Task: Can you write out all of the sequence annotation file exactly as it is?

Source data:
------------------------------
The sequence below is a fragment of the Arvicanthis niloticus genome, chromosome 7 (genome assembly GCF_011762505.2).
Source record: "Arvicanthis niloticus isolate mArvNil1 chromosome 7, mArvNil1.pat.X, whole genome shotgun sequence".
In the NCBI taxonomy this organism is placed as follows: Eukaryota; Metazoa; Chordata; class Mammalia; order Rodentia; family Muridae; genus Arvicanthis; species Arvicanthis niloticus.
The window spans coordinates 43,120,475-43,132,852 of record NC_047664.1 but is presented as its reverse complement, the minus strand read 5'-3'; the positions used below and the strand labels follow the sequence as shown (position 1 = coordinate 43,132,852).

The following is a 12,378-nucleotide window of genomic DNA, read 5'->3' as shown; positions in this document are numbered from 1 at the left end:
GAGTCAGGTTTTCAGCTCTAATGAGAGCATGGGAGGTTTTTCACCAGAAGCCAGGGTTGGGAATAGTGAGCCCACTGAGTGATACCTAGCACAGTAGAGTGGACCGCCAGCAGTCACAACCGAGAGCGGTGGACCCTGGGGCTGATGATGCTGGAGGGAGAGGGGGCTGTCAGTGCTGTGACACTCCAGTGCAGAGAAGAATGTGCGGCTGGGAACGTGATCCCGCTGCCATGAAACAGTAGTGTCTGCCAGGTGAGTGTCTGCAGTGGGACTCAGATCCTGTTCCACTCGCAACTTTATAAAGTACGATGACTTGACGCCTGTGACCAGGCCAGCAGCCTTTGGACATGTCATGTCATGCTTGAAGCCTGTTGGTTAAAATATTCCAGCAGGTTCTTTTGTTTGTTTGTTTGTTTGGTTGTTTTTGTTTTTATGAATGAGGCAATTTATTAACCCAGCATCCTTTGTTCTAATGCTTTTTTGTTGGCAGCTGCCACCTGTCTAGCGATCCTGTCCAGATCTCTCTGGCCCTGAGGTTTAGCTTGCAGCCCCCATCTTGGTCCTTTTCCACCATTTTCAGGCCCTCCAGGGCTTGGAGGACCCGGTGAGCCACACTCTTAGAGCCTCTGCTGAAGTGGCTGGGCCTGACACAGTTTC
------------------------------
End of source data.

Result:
The sequence below is a fragment of the Arvicanthis niloticus genome, chromosome 7 (genome assembly GCF_011762505.2).
Source record: "Arvicanthis niloticus isolate mArvNil1 chromosome 7, mArvNil1.pat.X, whole genome shotgun sequence".
In the NCBI taxonomy this organism is placed as follows: Eukaryota; Metazoa; Chordata; class Mammalia; order Rodentia; family Muridae; genus Arvicanthis; species Arvicanthis niloticus.
The window spans coordinates 43,120,475-43,132,852 of record NC_047664.1 but is presented as its reverse complement, the minus strand read 5'-3'; the positions used below and the strand labels follow the sequence as shown (position 1 = coordinate 43,132,852).

The following is a 12,378-nucleotide window of genomic DNA, read 5'->3' as shown; positions in this document are numbered from 1 at the left end:
GAGTCAGGTTTTCAGCTCTAATGAGAGCATGGGAGGTTTTTCACCAGAAGCCAGGGTTGGGAATAGTGAGCCCACTGAGTGATACCTAGCACAGTAGAGTGGACCGCCAGCAGTCACAACCGAGAGCGGTGGACCCTGGGGCTGATGATGCTGGAGGGAGAGGGGGCTGTCAGTGCTGTGACACTCCAGTGCAGAGAAGAATGTGCGGCTGGGAACGTGATCCCGCTGCCATGAAACAGTAGTGTCTGCCAGGTGAGTGTCTGCAGTGGGACTCAGATCCTGTTCCACTCGCAACTTTATAAAGTACGATGACTTGACGCCTGTGACCAGGCCAGCAGCCTTTGGACATGTCATGTCATGCTTGAAGCCTGTTGGTTAAAATATTCCAGCAGGTTCTTTTGTTTGTTTGTTTGTTTGGTTGTTTTTGTTTTTATGAATGAGGCAATTTATTAACCCAGCATCCTTTGTTCTAATGCTTTTTTGTTGGCAGCTGCCACCTGTCTAGCGATCCTGTCCAGATCTCTCTGGCCCTGAGGTTTAGCTTGCAGCCCCCATCTTGGTCCTTTTCCACCATTTTCAGGCCCTCCAGGGCTTGGAGGACCCGGTGAGCCACACTCTTAGAGCCTCTGCTGAAGTGGCTGGGCCTGACACAGTTTC